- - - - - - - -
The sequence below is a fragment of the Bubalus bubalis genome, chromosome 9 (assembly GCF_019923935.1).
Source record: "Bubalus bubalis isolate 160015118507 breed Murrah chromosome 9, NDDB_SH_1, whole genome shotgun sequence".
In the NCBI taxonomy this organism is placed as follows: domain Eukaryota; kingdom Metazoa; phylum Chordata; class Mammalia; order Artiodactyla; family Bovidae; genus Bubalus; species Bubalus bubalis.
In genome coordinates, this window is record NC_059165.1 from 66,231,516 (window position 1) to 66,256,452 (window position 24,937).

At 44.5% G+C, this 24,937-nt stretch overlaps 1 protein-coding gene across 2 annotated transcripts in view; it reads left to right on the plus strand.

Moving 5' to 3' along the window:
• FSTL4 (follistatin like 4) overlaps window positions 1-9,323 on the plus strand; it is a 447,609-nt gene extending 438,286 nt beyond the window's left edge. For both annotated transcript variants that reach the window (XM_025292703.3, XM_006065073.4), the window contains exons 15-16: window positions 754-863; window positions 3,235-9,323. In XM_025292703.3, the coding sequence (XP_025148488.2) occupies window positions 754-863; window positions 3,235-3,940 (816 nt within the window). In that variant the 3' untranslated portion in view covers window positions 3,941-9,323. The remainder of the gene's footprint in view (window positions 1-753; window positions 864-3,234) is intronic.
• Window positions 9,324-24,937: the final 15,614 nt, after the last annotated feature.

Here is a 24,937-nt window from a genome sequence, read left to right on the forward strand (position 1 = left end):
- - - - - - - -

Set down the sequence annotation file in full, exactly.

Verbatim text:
The sequence below is a fragment of the Bubalus bubalis genome, chromosome 9 (assembly GCF_019923935.1).
Source record: "Bubalus bubalis isolate 160015118507 breed Murrah chromosome 9, NDDB_SH_1, whole genome shotgun sequence".
In the NCBI taxonomy this organism is placed as follows: domain Eukaryota; kingdom Metazoa; phylum Chordata; class Mammalia; order Artiodactyla; family Bovidae; genus Bubalus; species Bubalus bubalis.
In genome coordinates, this window is record NC_059165.1 from 66,231,516 (window position 1) to 66,256,452 (window position 24,937).

At 44.5% G+C, this 24,937-nt stretch overlaps 1 protein-coding gene across 2 annotated transcripts in view; it reads left to right on the plus strand.

Moving 5' to 3' along the window:
• FSTL4 (follistatin like 4) overlaps window positions 1-9,323 on the plus strand; it is a 447,609-nt gene extending 438,286 nt beyond the window's left edge. For both annotated transcript variants that reach the window (XM_025292703.3, XM_006065073.4), the window contains exons 15-16: window positions 754-863; window positions 3,235-9,323. In XM_025292703.3, the coding sequence (XP_025148488.2) occupies window positions 754-863; window positions 3,235-3,940 (816 nt within the window). In that variant the 3' untranslated portion in view covers window positions 3,941-9,323. The remainder of the gene's footprint in view (window positions 1-753; window positions 864-3,234) is intronic.
• Window positions 9,324-24,937: the final 15,614 nt, after the last annotated feature.

Here is a 24,937-nt window from a genome sequence, read left to right on the forward strand (position 1 = left end):